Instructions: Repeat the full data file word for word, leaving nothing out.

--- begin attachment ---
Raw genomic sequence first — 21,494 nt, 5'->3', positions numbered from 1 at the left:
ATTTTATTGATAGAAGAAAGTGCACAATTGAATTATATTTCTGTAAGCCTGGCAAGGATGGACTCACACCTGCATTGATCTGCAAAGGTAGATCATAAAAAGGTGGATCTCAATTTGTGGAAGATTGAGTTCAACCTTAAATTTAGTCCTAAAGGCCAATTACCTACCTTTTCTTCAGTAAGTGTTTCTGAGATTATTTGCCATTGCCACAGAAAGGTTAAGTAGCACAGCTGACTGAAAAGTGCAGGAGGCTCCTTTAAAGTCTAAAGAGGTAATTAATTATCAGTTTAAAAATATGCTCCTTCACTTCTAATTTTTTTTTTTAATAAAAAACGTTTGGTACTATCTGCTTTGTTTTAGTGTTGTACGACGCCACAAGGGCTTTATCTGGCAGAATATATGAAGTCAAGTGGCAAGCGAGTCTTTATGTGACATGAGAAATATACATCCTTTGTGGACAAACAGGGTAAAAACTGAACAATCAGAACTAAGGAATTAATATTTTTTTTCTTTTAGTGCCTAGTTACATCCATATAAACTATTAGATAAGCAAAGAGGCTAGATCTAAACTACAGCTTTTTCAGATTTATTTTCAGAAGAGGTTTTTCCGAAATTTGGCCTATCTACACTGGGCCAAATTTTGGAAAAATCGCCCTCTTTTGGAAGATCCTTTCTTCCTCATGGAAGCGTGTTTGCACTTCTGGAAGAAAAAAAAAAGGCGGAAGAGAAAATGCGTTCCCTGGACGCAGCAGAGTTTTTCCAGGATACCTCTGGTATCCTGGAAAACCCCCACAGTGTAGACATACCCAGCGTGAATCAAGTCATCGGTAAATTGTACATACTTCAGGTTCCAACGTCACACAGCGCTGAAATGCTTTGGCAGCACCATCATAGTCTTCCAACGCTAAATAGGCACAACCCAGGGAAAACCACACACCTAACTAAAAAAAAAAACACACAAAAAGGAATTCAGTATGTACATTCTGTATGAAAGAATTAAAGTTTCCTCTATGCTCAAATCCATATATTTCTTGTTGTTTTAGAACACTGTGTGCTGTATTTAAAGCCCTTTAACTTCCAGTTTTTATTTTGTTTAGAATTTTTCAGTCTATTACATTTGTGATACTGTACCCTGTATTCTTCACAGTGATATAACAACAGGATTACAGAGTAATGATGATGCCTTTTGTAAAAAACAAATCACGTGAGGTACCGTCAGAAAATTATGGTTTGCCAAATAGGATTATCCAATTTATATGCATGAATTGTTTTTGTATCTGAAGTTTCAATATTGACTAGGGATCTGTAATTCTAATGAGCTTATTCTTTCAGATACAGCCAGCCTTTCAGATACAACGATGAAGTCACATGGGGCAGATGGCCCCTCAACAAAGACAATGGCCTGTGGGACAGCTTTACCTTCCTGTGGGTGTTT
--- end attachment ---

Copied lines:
Raw genomic sequence first — 21,494 nt, 5'->3', positions numbered from 1 at the left:
ATTTTATTGATAGAAGAAAGTGCACAATTGAATTATATTTCTGTAAGCCTGGCAAGGATGGACTCACACCTGCATTGATCTGCAAAGGTAGATCATAAAAAGGTGGATCTCAATTTGTGGAAGATTGAGTTCAACCTTAAATTTAGTCCTAAAGGCCAATTACCTACCTTTTCTTCAGTAAGTGTTTCTGAGATTATTTGCCATTGCCACAGAAAGGTTAAGTAGCACAGCTGACTGAAAAGTGCAGGAGGCTCCTTTAAAGTCTAAAGAGGTAATTAATTATCAGTTTAAAAATATGCTCCTTCACTTCTAATTTTTTTTTTTAATAAAAAACGTTTGGTACTATCTGCTTTGTTTTAGTGTTGTACGACGCCACAAGGGCTTTATCTGGCAGAATATATGAAGTCAAGTGGCAAGCGAGTCTTTATGTGACATGAGAAATATACATCCTTTGTGGACAAACAGGGTAAAAACTGAACAATCAGAACTAAGGAATTAATATTTTTTTTCTTTTAGTGCCTAGTTACATCCATATAAACTATTAGATAAGCAAAGAGGCTAGATCTAAACTACAGCTTTTTCAGATTTATTTTCAGAAGAGGTTTTTCCGAAATTTGGCCTATCTACACTGGGCCAAATTTTGGAAAAATCGCCCTCTTTTGGAAGATCCTTTCTTCCTCATGGAAGCGTGTTTGCACTTCTGGAAGAAAAAAAAAAGGCGGAAGAGAAAATGCGTTCCCTGGACGCAGCAGAGTTTTTCCAGGATACCTCTGGTATCCTGGAAAACCCCCACAGTGTAGACATACCCAGCGTGAATCAAGTCATCGGTAAATTGTACATACTTCAGGTTCCAACGTCACACAGCGCTGAAATGCTTTGGCAGCACCATCATAGTCTTCCAACGCTAAATAGGCACAACCCAGGGAAAACCACACACCTAACTAAAAAAAAAAACACACAAAAAGGAATTCAGTATGTACATTCTGTATGAAAGAATTAAAGTTTCCTCTATGCTCAAATCCATATATTTCTTGTTGTTTTAGAACACTGTGTGCTGTATTTAAAGCCCTTTAACTTCCAGTTTTTATTTTGTTTAGAATTTTTCAGTCTATTACATTTGTGATACTGTACCCTGTATTCTTCACAGTGATATAACAACAGGATTACAGAGTAATGATGATGCCTTTTGTAAAAAACAAATCACGTGAGGTACCGTCAGAAAATTATGGTTTGCCAAATAGGATTATCCAATTTATATGCATGAATTGTTTTTGTATCTGAAGTTTCAATATTGACTAGGGATCTGTAATTCTAATGAGCTTATTCTTTCAGATACAGCCAGCCTTTCAGATACAACGATGAAGTCACATGGGGCAGATGGCCCCTCAACAAAGACAATGGCCTGTGGGACAGCTTTACCTTCCTGTGGGTGTTT